There is a world of options available for boosting efficiency in materials handling. The secret, though, is opting for the best equipment for your operation.
Counterbalance forklifts are commonplace in standard pallet operations, and the options are simple. Fuel type, mast height and type, and optional extras like attachments. In modern facilities there are other things to take into account. Stacking, picking, loading bays, and aisle widths mean a wider range of equipment on offer.
The long load challenge
But for businesses that deal in handling long loads, there are lots of challenges. It is rare to see lumber, plastics and steel structures produced in pallet sized blocks. This means things that are simple for palletised goods are much more difficult for long loads. Moving them inside or out, storing them in racking, stacking them in blocks, carrying them over rough terrain or getting them off a flatbed and into production. That sounds like a lot of hard work!
Jofson sales manager, Jason Jordan, says sideloaders can solve all of these problems. “Common in lumber yards, steelworks, pipe producers and other heavy industries – sideloaders make small work of arduous activities.”
Named after its design, sideloaders carry the load to the side of the truck on a deck or bed which can be specified to suit different materials. With forks that extend outwards from the centre of the deck, operators need not worry about centre of gravity. The machine allows a long load to be lifted at its most stable point, then set down on the bed of the sideloader to be transported.
The load is then carried sideways through standard doorways, narrower aisles and uneven ground. “Moving long loads this way is much safer than raising a wide load to avoid obstacles,” Jason continues. “Using a sideloader means there is minimal risk of tipping the truck.”
Five decades of sideloaders
On the market now for around 50 years, sideloaders are popular in European markets where space is at a premium and loads can reach up to 100,000lbs in weight. Heavy industries like lumber yards and steelworks are especially enthusiastic about the machine. But the spread of sideloaders to an audience outside these European markets has recently been pushed along by the success of the multi-directional machine.
These vehicles originate from the portable truck or trailer mounted piggyback forklift, and provide some of the benefits of a sideloader.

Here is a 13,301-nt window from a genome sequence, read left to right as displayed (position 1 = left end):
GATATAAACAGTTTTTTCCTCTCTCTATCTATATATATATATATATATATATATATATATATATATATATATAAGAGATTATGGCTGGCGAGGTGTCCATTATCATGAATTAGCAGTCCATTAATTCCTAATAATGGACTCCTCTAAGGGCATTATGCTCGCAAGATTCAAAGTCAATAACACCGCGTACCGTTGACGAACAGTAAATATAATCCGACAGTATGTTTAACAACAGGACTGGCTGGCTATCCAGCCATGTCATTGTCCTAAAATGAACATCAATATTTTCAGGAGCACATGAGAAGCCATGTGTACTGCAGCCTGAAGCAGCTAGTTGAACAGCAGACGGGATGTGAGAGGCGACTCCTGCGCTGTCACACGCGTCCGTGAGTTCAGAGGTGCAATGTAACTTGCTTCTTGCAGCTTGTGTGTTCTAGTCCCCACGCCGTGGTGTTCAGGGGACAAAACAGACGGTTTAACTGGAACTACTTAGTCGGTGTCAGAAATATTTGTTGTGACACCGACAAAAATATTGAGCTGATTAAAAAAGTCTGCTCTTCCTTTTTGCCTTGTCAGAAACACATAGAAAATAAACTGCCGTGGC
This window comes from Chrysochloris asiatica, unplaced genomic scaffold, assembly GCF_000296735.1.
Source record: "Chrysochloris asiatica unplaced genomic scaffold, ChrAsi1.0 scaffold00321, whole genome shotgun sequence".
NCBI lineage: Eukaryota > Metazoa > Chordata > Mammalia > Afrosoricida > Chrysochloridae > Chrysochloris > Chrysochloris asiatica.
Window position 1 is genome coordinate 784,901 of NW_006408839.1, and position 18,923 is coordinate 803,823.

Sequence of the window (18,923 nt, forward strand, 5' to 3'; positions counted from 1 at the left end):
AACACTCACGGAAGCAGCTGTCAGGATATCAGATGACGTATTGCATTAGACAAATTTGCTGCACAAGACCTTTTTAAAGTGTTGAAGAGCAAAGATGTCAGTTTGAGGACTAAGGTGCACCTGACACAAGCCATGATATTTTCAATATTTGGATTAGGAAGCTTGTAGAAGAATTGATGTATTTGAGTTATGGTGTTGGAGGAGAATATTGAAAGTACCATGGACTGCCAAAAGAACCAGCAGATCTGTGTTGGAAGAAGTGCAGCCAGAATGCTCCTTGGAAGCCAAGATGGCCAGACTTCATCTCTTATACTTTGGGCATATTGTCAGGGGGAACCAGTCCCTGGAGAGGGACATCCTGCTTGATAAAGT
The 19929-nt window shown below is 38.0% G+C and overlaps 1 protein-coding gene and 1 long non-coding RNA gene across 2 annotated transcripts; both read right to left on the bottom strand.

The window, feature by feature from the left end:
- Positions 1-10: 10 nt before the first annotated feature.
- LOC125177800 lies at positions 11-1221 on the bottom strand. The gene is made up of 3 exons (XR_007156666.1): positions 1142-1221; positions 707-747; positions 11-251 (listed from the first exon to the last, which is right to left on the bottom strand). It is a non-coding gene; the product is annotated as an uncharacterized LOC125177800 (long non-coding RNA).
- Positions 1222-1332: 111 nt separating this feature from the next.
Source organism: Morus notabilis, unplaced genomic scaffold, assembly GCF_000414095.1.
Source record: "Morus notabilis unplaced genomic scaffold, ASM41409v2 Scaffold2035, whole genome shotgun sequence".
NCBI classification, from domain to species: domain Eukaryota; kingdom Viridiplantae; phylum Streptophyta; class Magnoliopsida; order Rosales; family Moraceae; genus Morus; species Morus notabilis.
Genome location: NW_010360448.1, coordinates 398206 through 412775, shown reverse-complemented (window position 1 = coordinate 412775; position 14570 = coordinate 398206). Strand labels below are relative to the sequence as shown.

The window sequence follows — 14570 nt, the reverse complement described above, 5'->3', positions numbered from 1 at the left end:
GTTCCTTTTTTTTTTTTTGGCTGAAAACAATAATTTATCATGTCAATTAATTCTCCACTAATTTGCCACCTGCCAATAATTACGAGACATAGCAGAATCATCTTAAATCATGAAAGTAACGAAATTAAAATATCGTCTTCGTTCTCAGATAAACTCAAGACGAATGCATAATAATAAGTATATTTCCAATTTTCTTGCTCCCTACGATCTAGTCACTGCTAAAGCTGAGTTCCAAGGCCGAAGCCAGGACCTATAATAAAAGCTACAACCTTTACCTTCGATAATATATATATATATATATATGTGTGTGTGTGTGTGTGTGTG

“In many cases, multi-directional trucks are wider and less suitable for long runs or uneven ground,” Jason explains. “Unlike the Baumann sideloader, these machines have no in-built deck levelling to keep loads securely horizontal both front to back and side to side.”
More and more companies that use these trucks find they are not suited for their heavy applications. This is resulting in a rise in people opting for sideloaders instead, and for Baumann, production levels are at a record high and still growing.
The Baumann advantage
There are many benefits of the Baumann sideloader, but one well worth mentioning is its mast strength. Any sideways movement means pressure on the mast and chassis, but Baumann sideloaders feature reinforced masts and a strong standard chassis.
Baumann was recently rewarded for its innovative Archimedes Outreach System. For over 40 years the sideloader mast was pushed outwards towards the load by rams and rollers. The chassis would be designed to push against the outreaching mast, but decades of travel would inevitably mean some masts could jump or slip.
Jason adds: “With the award-winning Archimedes system, a continuous screw provides accurate and sensitive control, and reduces the weight needed in the chassis, leading to greater fuel economy.”
A rise in working sideways
As they can move in and out of standard warehouse doorways, sideloaders are now used both indoors and outdoors. Electric sideloaders also provide engine-like performance with a reduction in noise and exhaust emissions. This means operator comfort and co-workers’ environments are massively improved.
“Sideloaders are without a doubt rising in popularity, but it will always remain a niche product,” Jason says. “Nevertheless, some businesses now rely on the sideloader’s ability to store products in cantilever racking, blockstack steel, or even operate efficiently and quietly in confined built-up areas.”
Baumann places a great deal of focus on the longevity of its products, and this has led to the company retaining customers across decades. The reliability of their sideloaders has become an important tool for not just lumber yards and steel mills, but for businesses of all types.
Jason concludes: “Today, energy companies, fabricators, building materials merchants, garbage handlers, roof truss suppliers, fruit juice, insulation, crane and plastic tube manufacturers, are just some of the latest companies that are experiencing the art of working sideways.”